nature, wildlife

family of chitas resting


The photograph below is how people generally picture artist Jackson Pollack.

Jackson Pollack 1947 at work. In the famous series on Pollack by Life magazine – done two years after this photo by he looks much the same. It is as though he was one of those men who was born middle-aged, always a rough old school blue collar worker look ( at Life link) and bald. So this photo via the  Smithsonian is a jolt to that perception of a man suspended in time by the most often used photos of him.

Jackson Pollack high school photo ca. 1928.

Description: Taken at about age 16, when Pollock was a student at Manual Arts High School in Los Angeles.

Citation: Portrait of Jackson Pollock, ca. 1928 / unidentified photographer. Jackson Pollock and Lee Krasner papers, Smithsonian Institution.

Looking at that angelic face it is difficult to imagine that 28 years later he would kill himself and an innocent passenger in a drunker car accident. Note: I think they might be off about his age in that photo. If the year was 1928 he would have been 18.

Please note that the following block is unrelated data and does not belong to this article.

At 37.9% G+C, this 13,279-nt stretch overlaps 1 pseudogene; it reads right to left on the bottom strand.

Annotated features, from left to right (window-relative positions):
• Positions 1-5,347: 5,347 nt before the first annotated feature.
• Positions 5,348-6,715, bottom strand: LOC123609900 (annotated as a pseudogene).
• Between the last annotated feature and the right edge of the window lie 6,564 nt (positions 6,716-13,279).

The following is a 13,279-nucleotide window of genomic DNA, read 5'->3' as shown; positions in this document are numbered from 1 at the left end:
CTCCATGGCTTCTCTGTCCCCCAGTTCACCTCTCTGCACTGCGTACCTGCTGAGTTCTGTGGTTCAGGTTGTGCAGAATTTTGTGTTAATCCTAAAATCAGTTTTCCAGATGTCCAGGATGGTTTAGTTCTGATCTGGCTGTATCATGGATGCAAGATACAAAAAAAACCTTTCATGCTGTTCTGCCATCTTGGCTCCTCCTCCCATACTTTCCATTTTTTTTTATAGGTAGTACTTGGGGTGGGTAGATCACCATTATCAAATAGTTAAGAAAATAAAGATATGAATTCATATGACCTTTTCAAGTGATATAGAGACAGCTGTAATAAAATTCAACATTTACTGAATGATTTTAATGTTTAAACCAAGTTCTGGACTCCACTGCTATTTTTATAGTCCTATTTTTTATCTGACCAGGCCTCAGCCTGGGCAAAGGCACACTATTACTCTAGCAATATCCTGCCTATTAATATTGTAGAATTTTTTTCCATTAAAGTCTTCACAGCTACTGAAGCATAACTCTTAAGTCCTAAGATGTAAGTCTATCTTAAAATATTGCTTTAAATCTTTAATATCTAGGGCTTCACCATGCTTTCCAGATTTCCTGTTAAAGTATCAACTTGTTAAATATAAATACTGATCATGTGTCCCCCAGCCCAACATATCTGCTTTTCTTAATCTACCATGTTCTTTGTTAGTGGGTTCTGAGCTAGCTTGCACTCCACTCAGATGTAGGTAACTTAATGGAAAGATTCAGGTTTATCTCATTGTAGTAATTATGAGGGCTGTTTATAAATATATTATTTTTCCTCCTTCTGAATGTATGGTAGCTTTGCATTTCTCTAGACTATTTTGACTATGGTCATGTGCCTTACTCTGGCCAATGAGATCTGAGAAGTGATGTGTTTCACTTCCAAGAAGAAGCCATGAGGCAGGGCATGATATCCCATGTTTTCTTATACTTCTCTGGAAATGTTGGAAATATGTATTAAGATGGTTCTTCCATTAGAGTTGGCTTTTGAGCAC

The tea cup.1946. Oil on canvas. By J. Pollock

if anyone is looking for a unique context theme for a blog, you might try the daily Orwellian doublespeak. George Bush called his initiative to allow more toxic pollution the Blue Skies Initiative. Lying the nation into a disastrous invasion of Iraq that caused a massive death toll and pushed two million Iraqis into becoming refugees was called Operation Iraqi Freedom. In today’s doublespeak, Paul Ryan’s(R-WI) “Focus on Dignity” is a Spectacle of Greed and Cruelty

All told, Ryan hands out about $4.4 trillion in tax cuts that primarily benefit the very best off, and pays for it with $4.15 trillion in spending cuts to programs that primarily benefit the poor and middle class.

[  ]…“A budget that diminishes what we provide for the one in six Americans who are struggling with hunger is not a budget befitting a moral country,” said Rabbi Steve Gutow, president of the Jewish Council for Public Affairs. “A plan reflective of our national priorities should seek to lift up our neighbors in a time of high unemployment and poverty; instead, this demands the most from those with the least, and flies in the face of the common dignity of all Americans.”